Life in America ©Lyn Crain


Overtly anxious to
protect the world’s relics
with our entitlement mentality.
Let them eat kale
with their past glory.
In our never ending quest
for others to change
under the illusion
of peaceful intentions
we force iron fist methodology.
The party hats talk at us
pledging the lesser of two evils.
We are no stranger to these muddy affairs.
It’s the American dream!
Everything ends in an acquittal
and the chaos and terror continue.

What About Now?

Live in the Moment!


During my gap year I have been thinking a lot about how we have stopped living in the moment and how everyone has become so busy with life that they have stopped appreciating life and the little things that make life amazing. People have stopped just relaxing and doing literally nothing for a while to rejuvenate. I mean when I first started the gap year it just felt so oddly wrong to do nothing and relax. I felt like there was something else I should be doing. But now that I have been relaxing for a while now and only doing things I enjoy and want to do it feels amazing. Not just psychologically but physically too!

We live such a fast life these days that from when we’re about three we are on the go. First with school then with college and then with work. We always say “I’ll…

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Ode To Anxiety

The author discusses something we are all too familiar with as adults with compelling word choices.


It was a struggle at first

But now my old friend visits

Again and again

Leaving me helpless in pain

Food becomes foe

And nights a sweaty drench

Laughter leaves the soul

Eyes are fogged and blank

I learn to laugh again

Feels good

Like emerging from a black hole

Learning to see again

Stronger I am and more confident

It will come again I know

But it’ll never take me back

I know

This is another awesome poem by MistryLand who hadn’t written for a while but I’m so glad she’s writing again! It’s so relatable and descriptive and really captures what having anxiety feels like.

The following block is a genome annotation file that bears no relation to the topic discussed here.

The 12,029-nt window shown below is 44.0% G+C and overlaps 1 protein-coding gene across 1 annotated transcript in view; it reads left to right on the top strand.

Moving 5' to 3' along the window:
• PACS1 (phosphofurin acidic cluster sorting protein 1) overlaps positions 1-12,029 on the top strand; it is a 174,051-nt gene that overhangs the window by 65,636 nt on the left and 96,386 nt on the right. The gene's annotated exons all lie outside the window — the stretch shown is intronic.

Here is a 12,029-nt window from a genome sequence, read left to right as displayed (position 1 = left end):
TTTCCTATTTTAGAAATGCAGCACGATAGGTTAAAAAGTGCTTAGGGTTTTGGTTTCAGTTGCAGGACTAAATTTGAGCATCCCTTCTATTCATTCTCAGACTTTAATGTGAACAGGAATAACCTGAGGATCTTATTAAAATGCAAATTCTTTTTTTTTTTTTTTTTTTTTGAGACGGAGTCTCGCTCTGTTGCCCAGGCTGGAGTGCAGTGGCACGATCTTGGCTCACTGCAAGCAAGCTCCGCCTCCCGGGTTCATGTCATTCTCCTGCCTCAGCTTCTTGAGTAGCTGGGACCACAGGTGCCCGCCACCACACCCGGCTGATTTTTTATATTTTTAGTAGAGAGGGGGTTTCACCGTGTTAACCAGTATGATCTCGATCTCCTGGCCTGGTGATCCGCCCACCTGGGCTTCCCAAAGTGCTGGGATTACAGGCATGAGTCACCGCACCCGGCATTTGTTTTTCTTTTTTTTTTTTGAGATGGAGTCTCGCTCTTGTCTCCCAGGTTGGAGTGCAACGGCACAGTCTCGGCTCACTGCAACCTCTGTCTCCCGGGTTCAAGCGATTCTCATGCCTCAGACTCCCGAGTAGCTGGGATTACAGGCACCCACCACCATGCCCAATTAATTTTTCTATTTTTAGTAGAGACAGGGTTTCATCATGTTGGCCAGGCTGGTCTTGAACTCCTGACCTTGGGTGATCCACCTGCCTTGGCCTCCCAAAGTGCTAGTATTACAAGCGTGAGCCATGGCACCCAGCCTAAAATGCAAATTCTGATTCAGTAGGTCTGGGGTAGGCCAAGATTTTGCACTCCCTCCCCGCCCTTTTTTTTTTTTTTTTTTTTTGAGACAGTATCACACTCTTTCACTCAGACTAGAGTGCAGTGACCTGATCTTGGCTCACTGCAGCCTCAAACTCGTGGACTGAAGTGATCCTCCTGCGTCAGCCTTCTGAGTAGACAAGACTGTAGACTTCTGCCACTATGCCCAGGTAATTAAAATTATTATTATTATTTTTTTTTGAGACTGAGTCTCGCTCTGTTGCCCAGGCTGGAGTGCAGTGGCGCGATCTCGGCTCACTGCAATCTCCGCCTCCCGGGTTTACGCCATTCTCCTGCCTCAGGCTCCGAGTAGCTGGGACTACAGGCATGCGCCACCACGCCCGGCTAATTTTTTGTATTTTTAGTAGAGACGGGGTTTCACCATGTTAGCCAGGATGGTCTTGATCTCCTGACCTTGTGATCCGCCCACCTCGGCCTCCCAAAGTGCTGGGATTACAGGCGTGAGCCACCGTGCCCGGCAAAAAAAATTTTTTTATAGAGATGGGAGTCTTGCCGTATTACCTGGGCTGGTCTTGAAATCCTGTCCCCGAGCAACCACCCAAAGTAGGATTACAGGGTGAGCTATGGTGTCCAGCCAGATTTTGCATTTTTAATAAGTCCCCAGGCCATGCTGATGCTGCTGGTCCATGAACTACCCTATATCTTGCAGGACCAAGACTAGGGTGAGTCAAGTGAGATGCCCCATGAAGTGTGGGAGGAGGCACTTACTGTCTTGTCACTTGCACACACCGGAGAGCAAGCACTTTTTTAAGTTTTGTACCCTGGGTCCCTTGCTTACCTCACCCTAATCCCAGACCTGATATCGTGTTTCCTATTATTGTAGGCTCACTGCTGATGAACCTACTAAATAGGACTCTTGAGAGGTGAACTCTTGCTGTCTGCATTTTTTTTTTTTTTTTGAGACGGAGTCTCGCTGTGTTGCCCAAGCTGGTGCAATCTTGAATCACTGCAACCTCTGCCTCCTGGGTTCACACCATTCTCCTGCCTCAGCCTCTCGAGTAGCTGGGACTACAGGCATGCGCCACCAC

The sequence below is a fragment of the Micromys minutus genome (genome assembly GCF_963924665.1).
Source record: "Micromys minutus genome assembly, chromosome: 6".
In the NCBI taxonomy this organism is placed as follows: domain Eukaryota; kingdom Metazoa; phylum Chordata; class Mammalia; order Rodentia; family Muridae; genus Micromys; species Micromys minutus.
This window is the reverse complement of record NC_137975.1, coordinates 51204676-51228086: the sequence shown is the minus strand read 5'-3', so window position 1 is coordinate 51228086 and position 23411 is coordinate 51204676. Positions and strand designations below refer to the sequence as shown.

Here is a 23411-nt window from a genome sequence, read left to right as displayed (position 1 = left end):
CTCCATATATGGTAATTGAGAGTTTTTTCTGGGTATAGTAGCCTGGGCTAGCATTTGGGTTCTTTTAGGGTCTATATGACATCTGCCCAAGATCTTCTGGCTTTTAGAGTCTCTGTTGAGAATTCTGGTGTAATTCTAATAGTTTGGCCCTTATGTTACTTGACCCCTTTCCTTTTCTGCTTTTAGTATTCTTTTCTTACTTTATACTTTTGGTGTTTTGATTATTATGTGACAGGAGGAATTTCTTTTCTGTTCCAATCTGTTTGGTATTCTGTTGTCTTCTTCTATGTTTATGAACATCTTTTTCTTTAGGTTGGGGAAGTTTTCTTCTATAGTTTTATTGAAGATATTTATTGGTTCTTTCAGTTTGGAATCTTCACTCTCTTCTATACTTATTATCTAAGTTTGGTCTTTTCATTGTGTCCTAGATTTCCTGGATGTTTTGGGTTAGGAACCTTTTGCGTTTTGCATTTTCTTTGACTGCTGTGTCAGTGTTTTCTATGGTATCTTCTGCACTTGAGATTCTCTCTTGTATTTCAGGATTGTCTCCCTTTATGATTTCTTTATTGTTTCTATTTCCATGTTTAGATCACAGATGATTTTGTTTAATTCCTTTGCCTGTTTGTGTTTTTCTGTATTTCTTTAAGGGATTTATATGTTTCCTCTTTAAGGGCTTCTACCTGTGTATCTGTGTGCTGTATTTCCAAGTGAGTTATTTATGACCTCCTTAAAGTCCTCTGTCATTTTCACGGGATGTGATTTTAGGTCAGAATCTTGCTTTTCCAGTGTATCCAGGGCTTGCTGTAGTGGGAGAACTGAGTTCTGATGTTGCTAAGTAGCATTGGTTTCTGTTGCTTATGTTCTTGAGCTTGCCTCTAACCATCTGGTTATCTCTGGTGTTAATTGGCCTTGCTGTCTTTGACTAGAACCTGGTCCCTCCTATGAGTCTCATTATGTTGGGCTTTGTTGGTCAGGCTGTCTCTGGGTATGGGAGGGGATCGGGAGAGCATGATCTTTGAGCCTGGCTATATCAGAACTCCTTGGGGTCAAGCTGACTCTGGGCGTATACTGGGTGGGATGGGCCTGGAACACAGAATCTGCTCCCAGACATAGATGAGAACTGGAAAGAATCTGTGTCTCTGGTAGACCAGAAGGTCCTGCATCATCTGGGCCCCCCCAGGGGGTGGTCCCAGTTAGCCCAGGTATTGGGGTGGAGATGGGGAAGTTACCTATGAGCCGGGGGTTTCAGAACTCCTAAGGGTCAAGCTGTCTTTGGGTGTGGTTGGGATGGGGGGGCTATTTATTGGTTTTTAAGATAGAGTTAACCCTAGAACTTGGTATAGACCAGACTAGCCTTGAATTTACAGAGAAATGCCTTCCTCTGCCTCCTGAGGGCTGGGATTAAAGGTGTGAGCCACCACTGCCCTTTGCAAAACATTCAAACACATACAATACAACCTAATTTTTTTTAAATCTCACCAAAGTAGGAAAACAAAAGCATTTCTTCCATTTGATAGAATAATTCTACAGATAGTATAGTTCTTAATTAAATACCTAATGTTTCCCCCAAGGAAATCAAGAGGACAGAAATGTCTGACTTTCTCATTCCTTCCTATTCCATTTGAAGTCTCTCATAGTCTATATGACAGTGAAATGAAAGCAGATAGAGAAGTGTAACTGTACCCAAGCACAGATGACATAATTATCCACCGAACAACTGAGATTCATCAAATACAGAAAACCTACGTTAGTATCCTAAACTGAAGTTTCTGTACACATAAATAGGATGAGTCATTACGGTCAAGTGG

For more about the image used above click here.

For more from MistryLand click here.

For more poetry on this blog click here.

And if you enjoyed this post don’t forget to like, follow, share and comment.

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Tumbling © Lyn Crain


Here I am,

the hero of my empire

in this long shadow

of being mortal.

I contain multitudes

in this pigeon tunnel

that I once believed was

an ivory tower

before my downfall.

The power of I am,

me before you. I became

a stranger in my own mind

absurd and realistic.

Maybe or maybe not,

a timeless observer or

an unhinged loner,

a train wreck for sure

after you!

A great reckoning with

the best of words

my breath became air,

apprenticed in death.

I let you go

my runaway dream.


Cops, Brain Injuries and Bullets

I’ve had a concussion myself and processing is difficult for me.


tulsa_cnnA different look at the role of traumatic brain injury in police shootings.

One (possibly more) of the victims of recent police shootings had suffered a traumatic brain injury (TBI).  Several bloggers who are victims of TBI are now expressing fear of interacting with police — fear that they too might be killed.

Traumatic brain injury can affect sufferers in a variety of ways.  Some common effects include:

  • Speed in processing instructions
  • Reaction time to stimuli
  • Emotions

What appears to have happened is that a police officer in a confrontation gives an order to someone who does not respond to the order promptly.  The officer interprets the non-reaction as hostility and it escalates from there into a shooting.

TBI patients may not react promptly, and the non-reaction indicates nothing more than that they are having trouble processing the instructions.  They don’t deserve to die for that.  They are already suffering enough.